"It's such a nice thing, and hopefully meaningful for the fans and school that we have a number retired now," said Cappelletti, a native of Upper Darby.
Nearly all of the former Penn State running back's immediate family came out to Penn State to witness the announcement, which was made at halftime of Saturday's game. Cappelletti stood behind a line of 1973 lettermen as they were announced on by one. Cappelletti was announced last.
He walked onto the field to accept his retired jersey. His Heisman Trophy was also on display during the ceremony. Cappelletti said returning to Beaver Stadium and Happy Valley evoked memories of his time playing at Penn State.
"Some good, some bad, most of the bad ones had to do with the academic side," he joked. "No, it's always been good. My family has been enjoying Penn State for years, since the early '70s, and my brother went here after me. So Penn State has been a haven for us."
Cappelletti won the Heisman in 1973, rushing for 1,522 yards and 17 touchdowns during the team's 12-0 campaign. He is the Lions' No. 9 all-time rusher with 2,639 career yards.
Penn State running back Akeel Lynch currently wears Cappelletti's No. 22. He will continue to wear that number for the remainder of his Penn State career.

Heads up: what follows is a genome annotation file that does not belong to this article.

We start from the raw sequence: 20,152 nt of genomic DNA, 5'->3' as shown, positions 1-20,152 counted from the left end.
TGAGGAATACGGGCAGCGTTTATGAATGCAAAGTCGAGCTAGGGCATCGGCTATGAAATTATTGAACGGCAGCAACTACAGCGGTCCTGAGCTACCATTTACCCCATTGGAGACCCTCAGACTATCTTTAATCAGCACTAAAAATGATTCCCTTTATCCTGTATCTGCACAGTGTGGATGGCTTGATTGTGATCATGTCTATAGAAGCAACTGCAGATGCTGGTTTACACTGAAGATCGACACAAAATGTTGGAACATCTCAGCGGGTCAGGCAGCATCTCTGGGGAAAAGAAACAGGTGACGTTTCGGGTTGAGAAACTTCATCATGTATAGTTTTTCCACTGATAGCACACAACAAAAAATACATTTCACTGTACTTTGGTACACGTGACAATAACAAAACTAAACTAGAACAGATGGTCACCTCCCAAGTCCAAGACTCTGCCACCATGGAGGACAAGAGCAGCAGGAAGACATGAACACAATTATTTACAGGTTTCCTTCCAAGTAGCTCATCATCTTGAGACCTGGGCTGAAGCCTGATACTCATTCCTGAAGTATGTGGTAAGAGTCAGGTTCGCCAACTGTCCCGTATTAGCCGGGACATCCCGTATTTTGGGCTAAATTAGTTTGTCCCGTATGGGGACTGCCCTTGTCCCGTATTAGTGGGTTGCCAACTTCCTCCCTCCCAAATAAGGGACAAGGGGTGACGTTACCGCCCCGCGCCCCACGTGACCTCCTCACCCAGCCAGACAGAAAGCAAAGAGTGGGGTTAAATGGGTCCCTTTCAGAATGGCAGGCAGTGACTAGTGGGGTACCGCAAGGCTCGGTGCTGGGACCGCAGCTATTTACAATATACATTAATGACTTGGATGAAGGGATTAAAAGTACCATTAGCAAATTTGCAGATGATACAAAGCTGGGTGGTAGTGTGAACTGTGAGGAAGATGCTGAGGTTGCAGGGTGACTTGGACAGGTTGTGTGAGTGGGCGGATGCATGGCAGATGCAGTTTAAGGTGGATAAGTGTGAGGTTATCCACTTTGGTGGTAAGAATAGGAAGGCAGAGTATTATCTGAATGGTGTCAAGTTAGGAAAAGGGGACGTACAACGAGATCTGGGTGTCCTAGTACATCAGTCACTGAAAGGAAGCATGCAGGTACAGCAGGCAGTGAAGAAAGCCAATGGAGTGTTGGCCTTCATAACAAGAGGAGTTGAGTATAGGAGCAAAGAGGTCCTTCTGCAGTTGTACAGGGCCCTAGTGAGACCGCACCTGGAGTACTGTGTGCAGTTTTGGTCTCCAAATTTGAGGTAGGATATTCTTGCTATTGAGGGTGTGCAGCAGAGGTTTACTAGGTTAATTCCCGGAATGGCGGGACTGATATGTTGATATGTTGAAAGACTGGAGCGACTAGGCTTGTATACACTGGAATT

Lynch channeled his inner Cappelletti on Saturday in his first career game, rushing for 108 yards and one touchdown against Eastern Michigan. After the game, Cappelletti spoke to the Nittany Lions in the locker room, addressing Lynch in particular.
"That was pretty amazing," Lynch said. Cappelletti "called me out in the locker room and said, 'Where's Akeel Lynch?' He was talking to some other guy, and said, 'We want you to carry 22 for the rest of your career. And make sure you give it back when you're done.' "
When Lynch was choosing his number, he originally wanted Bill Belton's old number, 5. But [equipment manager] Spider Caldwell explained to him the history of No. 22. Lynch said he never wanted to switch after that.
"I looked it up, Evan Royster, Capelletti, all these greats wore it," Lynch said. "It's a pretty big number, so I took it. And every time I put it on, I remember the guys before me who have put it on."